As I watched the congregation parade by the bowls of water, dip and tip, I wondered if there were any who had not been baptized: if there were some who never professed with their mouth and believed in their heart that Christ was the Son of God — was God himself. Perhaps as an infant their parents had consecrated them to God and it was for that reason they were in church today, and most other Sundays, rather than someplace else. But were they now children of God or children of wrath? Did they know beyond a doubt?

If you cannot recall water baptism as an adult or receiving God’s Holy Spirit, I suggest you find a time to do this. In your shower, in your bathtub, in a pool, in the ocean, lake, pond, river or creek … pick a moment when you consecrate yourself to God through water immersion. This can be between you and God or with others as witnesses. Then go to a quiet place and ask God to give you his promised Holy Spirit. Wait for it. Meditate on his word. Pray in silence and audibly. Weep, plead, confess … this is a holy transaction. Some may will feel warmth, conviction, loved, speak in tongues … others nothing. Do not focus on the feeling: focus on your sacrifice to God. You are surrendering your life in order to gain his.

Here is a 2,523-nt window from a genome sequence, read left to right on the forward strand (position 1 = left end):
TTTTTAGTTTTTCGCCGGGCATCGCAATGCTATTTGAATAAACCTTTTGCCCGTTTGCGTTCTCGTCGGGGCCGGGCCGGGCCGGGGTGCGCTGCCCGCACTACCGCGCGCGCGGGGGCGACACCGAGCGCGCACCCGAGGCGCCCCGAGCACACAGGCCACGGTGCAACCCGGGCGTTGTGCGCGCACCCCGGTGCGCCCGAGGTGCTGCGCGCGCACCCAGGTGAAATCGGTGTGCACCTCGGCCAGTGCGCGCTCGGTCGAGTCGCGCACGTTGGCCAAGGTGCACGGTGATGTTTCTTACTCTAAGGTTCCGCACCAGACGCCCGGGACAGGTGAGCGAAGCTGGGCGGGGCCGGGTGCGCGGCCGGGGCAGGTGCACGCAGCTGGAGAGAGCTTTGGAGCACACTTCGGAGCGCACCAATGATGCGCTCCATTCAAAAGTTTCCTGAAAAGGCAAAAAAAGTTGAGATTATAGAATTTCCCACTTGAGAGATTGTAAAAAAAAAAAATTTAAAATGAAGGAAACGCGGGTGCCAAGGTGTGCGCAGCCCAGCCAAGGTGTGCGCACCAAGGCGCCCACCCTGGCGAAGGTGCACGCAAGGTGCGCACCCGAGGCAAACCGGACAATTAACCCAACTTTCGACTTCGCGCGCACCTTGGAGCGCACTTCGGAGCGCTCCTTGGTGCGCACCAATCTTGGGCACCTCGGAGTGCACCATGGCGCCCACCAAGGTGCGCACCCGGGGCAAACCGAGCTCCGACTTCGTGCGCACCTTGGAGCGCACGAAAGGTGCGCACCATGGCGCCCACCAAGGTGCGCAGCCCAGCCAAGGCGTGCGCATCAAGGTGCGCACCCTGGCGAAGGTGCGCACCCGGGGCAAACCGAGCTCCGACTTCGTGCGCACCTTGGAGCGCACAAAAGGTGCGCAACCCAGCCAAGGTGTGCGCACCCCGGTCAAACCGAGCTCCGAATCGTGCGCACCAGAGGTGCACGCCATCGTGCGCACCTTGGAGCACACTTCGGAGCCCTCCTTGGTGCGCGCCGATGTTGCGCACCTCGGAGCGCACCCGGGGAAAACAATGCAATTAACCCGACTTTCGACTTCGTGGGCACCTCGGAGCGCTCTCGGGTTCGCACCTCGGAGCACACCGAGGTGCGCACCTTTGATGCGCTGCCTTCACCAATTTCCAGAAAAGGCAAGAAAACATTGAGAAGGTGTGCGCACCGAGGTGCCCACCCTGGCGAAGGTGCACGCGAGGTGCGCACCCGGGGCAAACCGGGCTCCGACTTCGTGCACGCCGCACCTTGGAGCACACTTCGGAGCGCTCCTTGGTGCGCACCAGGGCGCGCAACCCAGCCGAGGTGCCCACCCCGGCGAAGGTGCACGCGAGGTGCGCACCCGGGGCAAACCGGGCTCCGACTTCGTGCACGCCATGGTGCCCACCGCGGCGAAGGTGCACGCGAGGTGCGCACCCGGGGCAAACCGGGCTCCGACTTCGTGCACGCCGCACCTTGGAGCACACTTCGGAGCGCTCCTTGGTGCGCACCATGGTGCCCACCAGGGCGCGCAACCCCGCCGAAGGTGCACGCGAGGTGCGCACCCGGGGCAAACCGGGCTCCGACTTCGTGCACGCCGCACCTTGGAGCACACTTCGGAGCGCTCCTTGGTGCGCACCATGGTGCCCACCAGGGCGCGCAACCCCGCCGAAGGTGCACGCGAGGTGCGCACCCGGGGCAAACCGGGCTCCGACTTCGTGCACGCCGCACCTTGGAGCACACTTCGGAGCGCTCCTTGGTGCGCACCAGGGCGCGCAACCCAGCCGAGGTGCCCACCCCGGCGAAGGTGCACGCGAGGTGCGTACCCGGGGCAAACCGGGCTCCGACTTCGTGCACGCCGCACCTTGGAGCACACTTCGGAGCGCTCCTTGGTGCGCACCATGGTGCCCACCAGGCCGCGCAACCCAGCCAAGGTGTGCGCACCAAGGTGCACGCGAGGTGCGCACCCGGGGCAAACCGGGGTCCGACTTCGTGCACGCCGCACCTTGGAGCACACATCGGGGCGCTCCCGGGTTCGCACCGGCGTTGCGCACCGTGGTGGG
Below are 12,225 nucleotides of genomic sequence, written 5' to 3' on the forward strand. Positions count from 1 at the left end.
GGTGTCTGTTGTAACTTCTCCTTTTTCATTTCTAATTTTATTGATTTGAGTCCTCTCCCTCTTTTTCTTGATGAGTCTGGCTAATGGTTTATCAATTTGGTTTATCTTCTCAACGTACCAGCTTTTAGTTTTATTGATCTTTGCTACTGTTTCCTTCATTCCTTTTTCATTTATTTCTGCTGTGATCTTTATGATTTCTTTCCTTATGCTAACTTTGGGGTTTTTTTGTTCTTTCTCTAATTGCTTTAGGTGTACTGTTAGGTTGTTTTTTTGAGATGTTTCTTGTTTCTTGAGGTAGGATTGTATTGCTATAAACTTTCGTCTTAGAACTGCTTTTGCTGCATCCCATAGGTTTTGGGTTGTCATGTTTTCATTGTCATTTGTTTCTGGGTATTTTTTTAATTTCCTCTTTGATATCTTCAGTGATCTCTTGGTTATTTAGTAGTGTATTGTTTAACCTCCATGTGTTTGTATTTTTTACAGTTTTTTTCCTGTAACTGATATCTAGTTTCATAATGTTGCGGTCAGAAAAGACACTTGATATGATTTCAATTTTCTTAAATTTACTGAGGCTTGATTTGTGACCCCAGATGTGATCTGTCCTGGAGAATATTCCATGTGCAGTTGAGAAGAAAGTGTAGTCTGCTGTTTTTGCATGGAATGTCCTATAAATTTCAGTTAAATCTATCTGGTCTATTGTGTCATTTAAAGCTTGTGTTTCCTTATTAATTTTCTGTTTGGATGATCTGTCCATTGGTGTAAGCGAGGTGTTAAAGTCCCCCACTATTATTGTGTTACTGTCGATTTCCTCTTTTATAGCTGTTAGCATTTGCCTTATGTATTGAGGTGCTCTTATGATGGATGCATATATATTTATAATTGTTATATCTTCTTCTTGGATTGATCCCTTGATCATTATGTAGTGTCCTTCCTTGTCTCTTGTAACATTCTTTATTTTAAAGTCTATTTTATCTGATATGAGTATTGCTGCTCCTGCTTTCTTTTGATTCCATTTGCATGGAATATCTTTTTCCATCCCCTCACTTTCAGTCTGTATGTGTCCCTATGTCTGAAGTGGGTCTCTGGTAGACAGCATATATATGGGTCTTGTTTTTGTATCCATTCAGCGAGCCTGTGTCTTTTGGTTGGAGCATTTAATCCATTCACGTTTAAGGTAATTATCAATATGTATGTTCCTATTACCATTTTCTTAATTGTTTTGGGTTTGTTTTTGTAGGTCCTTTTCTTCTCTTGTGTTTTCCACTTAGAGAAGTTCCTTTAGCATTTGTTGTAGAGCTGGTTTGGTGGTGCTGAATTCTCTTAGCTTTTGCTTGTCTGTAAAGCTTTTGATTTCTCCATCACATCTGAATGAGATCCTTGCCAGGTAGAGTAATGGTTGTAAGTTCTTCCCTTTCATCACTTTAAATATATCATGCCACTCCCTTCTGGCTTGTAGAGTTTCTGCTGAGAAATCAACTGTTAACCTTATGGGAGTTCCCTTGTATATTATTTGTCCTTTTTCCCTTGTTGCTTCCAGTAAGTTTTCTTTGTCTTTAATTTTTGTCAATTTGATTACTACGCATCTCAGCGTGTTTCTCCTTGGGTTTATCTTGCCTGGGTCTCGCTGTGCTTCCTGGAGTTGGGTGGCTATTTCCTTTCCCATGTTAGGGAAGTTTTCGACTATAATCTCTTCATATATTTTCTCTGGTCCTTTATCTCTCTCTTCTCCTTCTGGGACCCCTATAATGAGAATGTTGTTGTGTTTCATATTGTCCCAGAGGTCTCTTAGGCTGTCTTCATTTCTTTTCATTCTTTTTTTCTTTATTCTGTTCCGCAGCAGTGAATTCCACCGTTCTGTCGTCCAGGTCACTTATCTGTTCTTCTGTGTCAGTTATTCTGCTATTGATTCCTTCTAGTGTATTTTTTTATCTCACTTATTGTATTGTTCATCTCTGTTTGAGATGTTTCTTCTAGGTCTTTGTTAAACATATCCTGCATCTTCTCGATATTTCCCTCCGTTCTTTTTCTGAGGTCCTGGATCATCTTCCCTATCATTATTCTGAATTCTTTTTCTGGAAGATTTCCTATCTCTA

When finished write down the time and date and keep that information someplace safe where your family can find it upon your death. Then watch as the Spirit of God slowly battles your old flesh into submission. This is baptism. This is why it’s important. Christ came and died for you: make that moment a monumental experience.

The Meaning of Christmas